Photo: Aziz Acharki on Unsplash

Every day before dawn around 4 a.m. I wake up suddenly as if awoken from within. A silent call beckons me to open my eyes. It’s an angel’s whisper.

You see, I don’t have an alarm clock and I have to wake up at that time to eat my early breakfast, because around 4:20 a.m. it will be time for morning prayer, and I have to start my daily fast. Oh, I forgot to mention, it’s the Muslim holy month of Ramadan. My 19th behind bars but one that is very different this time around.

COVID-19 has ushered in a “new” everything, and a “first” of everything as well. We human beings are adaptable creatures so we conform to the changes around us. But some alterations are more irksome than the others.

I remember my very first Ramadan behind bars. It was 2002 and I was imprisoned inside the Hudson County Correctional Facility in New Jersey. It was a very tough one. It had been one year since the Towers fell on 9/11 and no one really wanted to give a crap about anything related to Muslims. Yet, even inside, I was able to find some pleasure in Ramadan because of three young Muslim brothers who made it every bit a brotherly affair. It’s a memory I shall cherish for the rest of my days.

For me, one constant theme about Ramadan is family. Although it is a religious exercise, it also has a lot of social aspects as well. The camaraderie it engenders is in itself a unique experience for Muslims. I think there is something about people breaking bread together, in general, but the idea of syncing our entire daily routine from before dawn until the sunset as a community is something every Muslim feels special about. The entire ritual, by design, is geared towards unity, communal harmony, and empathy for people around the world who are struggling.

It’s no different in prison.

Some of that sense of brotherhood helped sustain me during Ramadan inthe subsequent years I’ve served behind bars. Before the COVID-19 pandemic, Ramadan was an easy affair in New Jersey State Prison (NJSP) in Trenton. There is a huge population of Muslims in here and the congregation is well established and run by a NJDOC Imam with the help of older prisoners. A special work crew is assigned for the kitchen detail for the Muslim prisoners who prepare the meals for the entire Muslim population in NJSP.

During the month of Ramadan, Muslim prisoners would normally gather in the South Compound Visit Hall around 5:30 p.m. and remain there until the opening of the fast. The prison food service would provide dates, chips and some fruit and juices for us to open our fast at sunset.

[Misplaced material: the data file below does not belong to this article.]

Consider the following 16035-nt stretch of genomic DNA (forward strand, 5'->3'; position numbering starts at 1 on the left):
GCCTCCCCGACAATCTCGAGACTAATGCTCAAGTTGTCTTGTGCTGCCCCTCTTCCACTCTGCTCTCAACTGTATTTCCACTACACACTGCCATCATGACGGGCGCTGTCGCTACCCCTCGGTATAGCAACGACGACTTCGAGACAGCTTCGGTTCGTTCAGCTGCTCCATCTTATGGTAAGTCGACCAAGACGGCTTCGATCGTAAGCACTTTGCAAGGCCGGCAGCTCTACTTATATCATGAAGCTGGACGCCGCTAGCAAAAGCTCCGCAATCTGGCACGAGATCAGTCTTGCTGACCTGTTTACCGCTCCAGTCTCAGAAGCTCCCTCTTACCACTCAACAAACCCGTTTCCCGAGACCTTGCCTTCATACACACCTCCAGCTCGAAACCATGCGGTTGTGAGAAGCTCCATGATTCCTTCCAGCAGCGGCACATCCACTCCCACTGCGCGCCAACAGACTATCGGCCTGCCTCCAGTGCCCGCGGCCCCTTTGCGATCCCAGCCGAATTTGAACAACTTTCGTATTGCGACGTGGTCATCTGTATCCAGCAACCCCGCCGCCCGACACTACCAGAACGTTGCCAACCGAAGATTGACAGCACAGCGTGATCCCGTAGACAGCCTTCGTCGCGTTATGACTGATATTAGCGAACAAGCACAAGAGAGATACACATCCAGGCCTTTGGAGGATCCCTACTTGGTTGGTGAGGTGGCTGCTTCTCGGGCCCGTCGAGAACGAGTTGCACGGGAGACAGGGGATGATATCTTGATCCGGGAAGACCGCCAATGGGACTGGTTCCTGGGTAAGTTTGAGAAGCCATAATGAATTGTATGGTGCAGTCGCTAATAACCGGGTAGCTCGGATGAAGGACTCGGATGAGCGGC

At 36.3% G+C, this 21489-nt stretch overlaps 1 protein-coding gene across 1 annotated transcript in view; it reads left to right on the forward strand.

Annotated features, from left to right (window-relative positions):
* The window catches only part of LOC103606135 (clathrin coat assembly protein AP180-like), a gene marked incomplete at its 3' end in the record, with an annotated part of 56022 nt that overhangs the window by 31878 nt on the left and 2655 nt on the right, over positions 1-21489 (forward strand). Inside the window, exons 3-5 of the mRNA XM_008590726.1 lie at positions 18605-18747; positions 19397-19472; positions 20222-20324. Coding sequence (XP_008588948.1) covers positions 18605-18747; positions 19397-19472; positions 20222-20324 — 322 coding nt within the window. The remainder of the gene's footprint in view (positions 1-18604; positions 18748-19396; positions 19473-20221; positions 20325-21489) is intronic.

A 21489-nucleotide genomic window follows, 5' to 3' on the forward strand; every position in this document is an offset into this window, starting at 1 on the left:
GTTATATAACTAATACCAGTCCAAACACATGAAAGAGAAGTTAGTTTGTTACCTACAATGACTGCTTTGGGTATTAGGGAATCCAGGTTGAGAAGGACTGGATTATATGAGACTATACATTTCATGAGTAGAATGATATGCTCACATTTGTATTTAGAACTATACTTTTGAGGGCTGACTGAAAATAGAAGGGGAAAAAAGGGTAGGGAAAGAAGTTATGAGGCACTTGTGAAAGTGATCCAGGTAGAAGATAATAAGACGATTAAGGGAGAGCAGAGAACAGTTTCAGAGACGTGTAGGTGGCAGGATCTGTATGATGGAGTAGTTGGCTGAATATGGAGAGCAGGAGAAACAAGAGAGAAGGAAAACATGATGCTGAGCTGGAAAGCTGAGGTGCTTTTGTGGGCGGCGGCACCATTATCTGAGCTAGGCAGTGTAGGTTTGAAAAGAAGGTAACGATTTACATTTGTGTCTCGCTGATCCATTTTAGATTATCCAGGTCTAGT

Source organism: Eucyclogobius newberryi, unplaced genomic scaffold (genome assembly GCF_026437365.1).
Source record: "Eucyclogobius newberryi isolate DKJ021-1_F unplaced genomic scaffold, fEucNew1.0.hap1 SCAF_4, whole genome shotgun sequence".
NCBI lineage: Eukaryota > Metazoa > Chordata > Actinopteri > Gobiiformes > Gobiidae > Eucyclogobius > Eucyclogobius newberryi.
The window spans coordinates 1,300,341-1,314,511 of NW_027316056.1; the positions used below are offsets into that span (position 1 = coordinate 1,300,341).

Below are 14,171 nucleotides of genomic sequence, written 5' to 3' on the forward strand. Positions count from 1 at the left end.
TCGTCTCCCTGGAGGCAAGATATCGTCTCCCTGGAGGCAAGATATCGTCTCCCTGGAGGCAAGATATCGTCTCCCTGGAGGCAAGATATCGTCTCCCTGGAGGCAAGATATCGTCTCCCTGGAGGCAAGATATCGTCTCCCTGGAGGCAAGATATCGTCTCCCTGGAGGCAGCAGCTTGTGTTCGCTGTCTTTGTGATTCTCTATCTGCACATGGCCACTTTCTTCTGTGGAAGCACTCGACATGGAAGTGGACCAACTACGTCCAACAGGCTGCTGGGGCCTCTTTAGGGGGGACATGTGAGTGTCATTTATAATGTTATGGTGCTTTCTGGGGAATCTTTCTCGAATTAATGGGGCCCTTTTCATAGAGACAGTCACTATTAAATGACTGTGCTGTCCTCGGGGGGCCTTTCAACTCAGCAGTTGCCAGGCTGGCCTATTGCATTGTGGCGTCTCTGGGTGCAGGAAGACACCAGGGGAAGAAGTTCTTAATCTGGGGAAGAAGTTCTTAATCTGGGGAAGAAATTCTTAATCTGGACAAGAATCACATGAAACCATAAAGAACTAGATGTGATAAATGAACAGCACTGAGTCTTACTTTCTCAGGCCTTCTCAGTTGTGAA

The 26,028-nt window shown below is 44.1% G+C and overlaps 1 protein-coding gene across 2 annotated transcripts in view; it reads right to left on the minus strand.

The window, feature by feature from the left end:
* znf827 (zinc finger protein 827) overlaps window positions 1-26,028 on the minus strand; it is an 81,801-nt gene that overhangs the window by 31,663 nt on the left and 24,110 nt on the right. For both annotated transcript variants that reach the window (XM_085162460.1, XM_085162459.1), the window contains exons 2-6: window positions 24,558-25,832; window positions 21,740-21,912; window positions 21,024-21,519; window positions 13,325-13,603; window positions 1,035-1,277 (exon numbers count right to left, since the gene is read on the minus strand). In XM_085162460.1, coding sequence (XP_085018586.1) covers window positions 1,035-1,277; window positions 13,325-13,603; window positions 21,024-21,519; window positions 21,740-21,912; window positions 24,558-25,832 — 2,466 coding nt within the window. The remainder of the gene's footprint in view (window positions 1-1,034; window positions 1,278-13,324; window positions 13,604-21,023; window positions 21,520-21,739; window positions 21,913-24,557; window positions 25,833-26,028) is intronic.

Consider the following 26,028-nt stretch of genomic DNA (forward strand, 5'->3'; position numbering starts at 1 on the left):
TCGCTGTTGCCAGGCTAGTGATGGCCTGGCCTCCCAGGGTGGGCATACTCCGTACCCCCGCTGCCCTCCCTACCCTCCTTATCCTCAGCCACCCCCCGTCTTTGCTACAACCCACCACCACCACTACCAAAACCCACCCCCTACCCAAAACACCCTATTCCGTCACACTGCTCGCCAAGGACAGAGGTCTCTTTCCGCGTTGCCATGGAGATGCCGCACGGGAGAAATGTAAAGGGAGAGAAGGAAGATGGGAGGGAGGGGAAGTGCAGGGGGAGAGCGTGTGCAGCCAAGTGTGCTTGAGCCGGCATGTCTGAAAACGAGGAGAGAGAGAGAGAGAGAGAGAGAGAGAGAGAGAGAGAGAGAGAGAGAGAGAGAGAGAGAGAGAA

The arrival of Ramadan in NJSP would always be a major occurrence, something to look forward to for the Muslims inside. A sense of calm would take over the whole prison. Even the guards and other prisoners notice it. Everyone agreed that it is the most quiet and peaceful time in NJSP.

This year, however, it’s completely different.

Around March 12, 2020, NJSP was placed under lockdown due to the COVID-19 crisis. Gradually all movements and services were cancelled. For the first time in two decades I fasted alone. Muslim prisoner volunteers, even under these conditions are preparing meals for their fellow brothers in faith and we are getting our readymade trays on our housing units.

Yet, there is a pall on the whole festivity. Without the whole congregation opening their fasts together, the entire event seems almost diminished. Religiously too, there are more blessings to be had when we perform religious rites together. So, sitting in the cold cell it seems almost surreal to have to experience this blessed month alone.

So I try to get my sense of community in those moments when I help distribute the food to the other Muslim brothers in the white clam-shell trays. It’s a small way for me to find my blessings from within. But it’s not the same.

And speaking to my family members outside, it seems they too are feeling the isolation. I don’t know but it feels like the entire Muslim world is in collective shock.

But, I do believe in the Mercy of The Almighty. Remembering God in solitude has its own serenity. Seclusion from gossip and banter of the everyday life provides a unique avenue for spiritual growth. Self-reflection is an immensely humbling and gratifying feeling but requires tranquility. The COVID-19 restrictions, with God’s Grace, provided call of that and more.

I really believe that we Muslims are a resilient bunch. Insha’ Allah (God Willing), we shall endure this with God’s benevolence as well. Things will get better. There is a bright day after a dark night.

In fact, there is a verse in the Qur’an which I read often. In my dreary days, and the bleakest of nights, repeating this verse fills me with hope and a promise of a better day: “Verily, along with every hardship is relief!” (The Noble Qur’an 94:5)

That’s a promise from God that I hold onto tightly every day.

 
Disclaimer: The views in this article are those of the author. The Prison Journalism Project has verified the writer’s identity and basic facts such as the names of institutions mentioned. The work is lightly edited but has not been otherwise fact-checked.

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Tariq MaQbool

Tariq MaQbool is a contributing writer at the Prison Journalism Project and maintains Captive Voices, a blog where he shares his poetry and essays as well as the writings of other incarcerated people. He was convicted of double homicide in 2005 and is serving 150 years at the New Jersey State Prison. His work has been published in The Marshall Project and The News Station.